"My expectation is that 80 or 90 percent of the Legislature would support an override," said Sen. Leonard Lee Rawson, R-Las Cruces, the minority whip and a member of the panel that negotiated the budget proposal.
    An extraordinary session   —   unlike a special session that is called by the governor   —   is convened at the demand of the Legislature to deal with emergencies.
    As the Legislature prepared to return to work on the budget, lawmakers learned Thursday that the state's revenue outlook had improved slightly.
    New Mexico is projected to collect nearly $60 million in additional revenues in the fiscal year that starts July 1, according to a new financial forecast delivered to a legislative committee.
    The announcement of higher-than-expected revenues could complicate the task of passing the budget, however.
    Lawmakers are under pressure to use some of the extra revenues to increase spending on public education or other programs next year.
    The New Mexico Federation of Educational Employees has sent letters to lawmakers urging them not to pass the budget developed by the bipartisan panel. Instead, the union wants the Legislature to override Johnson's veto of an earlier budget proposal that provides for a higher increase in spending on public schools.
    "If you vote to pass the ╣compromise' budget, then it will add to the crisis facing New Mexico's public schools, schoolchildren and educational employees," wrote union president Christine Trujillo and executive vice president Kathy Chavez.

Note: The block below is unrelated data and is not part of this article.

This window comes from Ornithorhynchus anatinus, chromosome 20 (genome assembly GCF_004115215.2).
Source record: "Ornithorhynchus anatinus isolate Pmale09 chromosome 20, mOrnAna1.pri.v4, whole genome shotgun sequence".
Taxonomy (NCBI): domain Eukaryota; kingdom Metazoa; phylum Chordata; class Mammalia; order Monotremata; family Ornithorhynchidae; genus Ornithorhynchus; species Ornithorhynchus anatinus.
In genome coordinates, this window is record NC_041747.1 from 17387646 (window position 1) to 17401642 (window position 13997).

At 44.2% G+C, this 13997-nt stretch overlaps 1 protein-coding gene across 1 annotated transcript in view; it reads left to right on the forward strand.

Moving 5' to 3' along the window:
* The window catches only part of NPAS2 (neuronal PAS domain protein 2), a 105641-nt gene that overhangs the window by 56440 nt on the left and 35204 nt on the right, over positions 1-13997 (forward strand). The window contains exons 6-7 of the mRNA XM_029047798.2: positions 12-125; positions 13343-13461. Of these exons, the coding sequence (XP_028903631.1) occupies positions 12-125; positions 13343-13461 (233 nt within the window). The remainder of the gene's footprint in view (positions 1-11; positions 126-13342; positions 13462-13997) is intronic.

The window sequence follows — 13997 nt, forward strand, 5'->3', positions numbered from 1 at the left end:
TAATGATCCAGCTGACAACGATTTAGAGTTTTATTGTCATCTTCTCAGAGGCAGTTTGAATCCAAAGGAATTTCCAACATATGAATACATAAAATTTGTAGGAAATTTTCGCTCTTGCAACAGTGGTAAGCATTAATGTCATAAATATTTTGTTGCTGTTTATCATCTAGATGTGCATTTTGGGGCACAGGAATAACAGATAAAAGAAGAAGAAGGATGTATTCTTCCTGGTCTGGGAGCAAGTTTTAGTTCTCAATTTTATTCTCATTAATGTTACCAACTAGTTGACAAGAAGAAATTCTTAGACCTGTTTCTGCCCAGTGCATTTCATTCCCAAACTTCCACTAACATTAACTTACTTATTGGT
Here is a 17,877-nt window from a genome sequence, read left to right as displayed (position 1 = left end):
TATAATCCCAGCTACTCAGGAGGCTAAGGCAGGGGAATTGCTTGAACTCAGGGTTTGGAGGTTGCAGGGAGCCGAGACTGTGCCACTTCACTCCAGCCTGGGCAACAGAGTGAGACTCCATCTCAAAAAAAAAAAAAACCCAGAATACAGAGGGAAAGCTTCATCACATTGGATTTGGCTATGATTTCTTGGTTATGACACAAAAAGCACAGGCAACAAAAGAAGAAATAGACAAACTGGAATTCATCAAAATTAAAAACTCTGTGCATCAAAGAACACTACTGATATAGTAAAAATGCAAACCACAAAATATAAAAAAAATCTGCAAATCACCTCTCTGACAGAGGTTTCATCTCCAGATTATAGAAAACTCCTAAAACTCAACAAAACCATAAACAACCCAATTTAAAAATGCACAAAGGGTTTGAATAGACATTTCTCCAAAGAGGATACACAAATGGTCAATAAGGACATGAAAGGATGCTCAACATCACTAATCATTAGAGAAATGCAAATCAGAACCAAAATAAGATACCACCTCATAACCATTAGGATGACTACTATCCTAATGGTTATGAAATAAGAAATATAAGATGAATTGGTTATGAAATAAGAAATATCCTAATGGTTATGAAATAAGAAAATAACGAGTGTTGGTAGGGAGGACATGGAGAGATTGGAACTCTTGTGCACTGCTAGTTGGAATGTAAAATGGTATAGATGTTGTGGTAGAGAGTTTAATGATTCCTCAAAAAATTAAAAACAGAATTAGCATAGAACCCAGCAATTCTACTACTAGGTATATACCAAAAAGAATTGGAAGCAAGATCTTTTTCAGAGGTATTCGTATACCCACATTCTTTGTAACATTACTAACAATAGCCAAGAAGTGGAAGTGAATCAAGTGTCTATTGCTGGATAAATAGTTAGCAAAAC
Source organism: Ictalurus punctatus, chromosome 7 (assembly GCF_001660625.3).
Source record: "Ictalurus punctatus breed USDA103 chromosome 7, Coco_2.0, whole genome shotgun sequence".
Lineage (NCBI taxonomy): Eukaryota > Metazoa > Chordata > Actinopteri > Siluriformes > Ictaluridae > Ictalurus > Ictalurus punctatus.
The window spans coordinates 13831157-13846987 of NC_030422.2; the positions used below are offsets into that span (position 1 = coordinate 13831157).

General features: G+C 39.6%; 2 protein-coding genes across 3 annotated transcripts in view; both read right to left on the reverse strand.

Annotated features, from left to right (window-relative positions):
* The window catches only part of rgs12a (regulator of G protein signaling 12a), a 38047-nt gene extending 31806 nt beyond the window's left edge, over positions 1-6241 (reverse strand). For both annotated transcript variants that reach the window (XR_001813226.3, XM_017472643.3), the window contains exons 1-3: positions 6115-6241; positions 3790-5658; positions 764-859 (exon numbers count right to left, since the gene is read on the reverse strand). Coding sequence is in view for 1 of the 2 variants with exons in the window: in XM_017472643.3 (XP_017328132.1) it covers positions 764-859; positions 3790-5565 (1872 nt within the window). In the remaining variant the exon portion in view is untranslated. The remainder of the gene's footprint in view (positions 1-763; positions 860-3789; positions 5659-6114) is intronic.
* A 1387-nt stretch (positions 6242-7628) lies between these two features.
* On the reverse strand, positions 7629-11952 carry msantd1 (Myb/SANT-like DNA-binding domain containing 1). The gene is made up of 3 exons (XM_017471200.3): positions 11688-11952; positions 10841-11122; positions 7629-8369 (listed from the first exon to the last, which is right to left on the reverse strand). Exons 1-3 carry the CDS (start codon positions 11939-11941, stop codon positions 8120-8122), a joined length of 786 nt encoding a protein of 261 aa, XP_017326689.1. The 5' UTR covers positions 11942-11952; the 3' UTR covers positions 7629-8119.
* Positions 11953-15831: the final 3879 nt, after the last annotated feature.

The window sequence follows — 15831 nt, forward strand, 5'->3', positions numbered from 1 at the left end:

Democratic leaders are telling lawmakers to stick to the spending recommendations in the proposed budget and not try to change it at the last minute to boost spending with the new revenues.
    "We need to discipline ourselves," Lujan said. "We need to show the citizens of the state of New Mexico that we are responsible."
    Lujan and top officials in the Johnson administration cautioned that the projected increase in revenue hinges mostly on volatile natural gas prices.
    Rep. Max Coll, D-Santa Fe, chairman of the House committee that handles the budget, said the extra revenues would help boost cash reserves and protect the state against a potential downturn in the oil and gas industry.
    Rawson said there were enough votes to override a Johnson veto of the new budget proposal. However, he said Republicans were unlikely to support an override of Johnson's veto of an earlier budget   —   as the educational union wants.
    Johnson says he will veto the latest budget proposal because it leaves administration agencies about $30 million short of what they need to operate.
    Lawmakers said they are trying to address Johnson's concerns.
    For instance, a provision in the budget will set aside $4 million in a contingency fund that can be tapped by agencies with financial problems. Lawmakers acknowledged that the Corrections Department could face a budget squeeze in the coming year because the state's prison population is growing faster than previously expected.
    The Legislature also proposes to provide an additional $3.6 million to the Department of Public Safety   —   one of the agencies Johnson contends is underfunded   —   for purchase of state police cars and radios.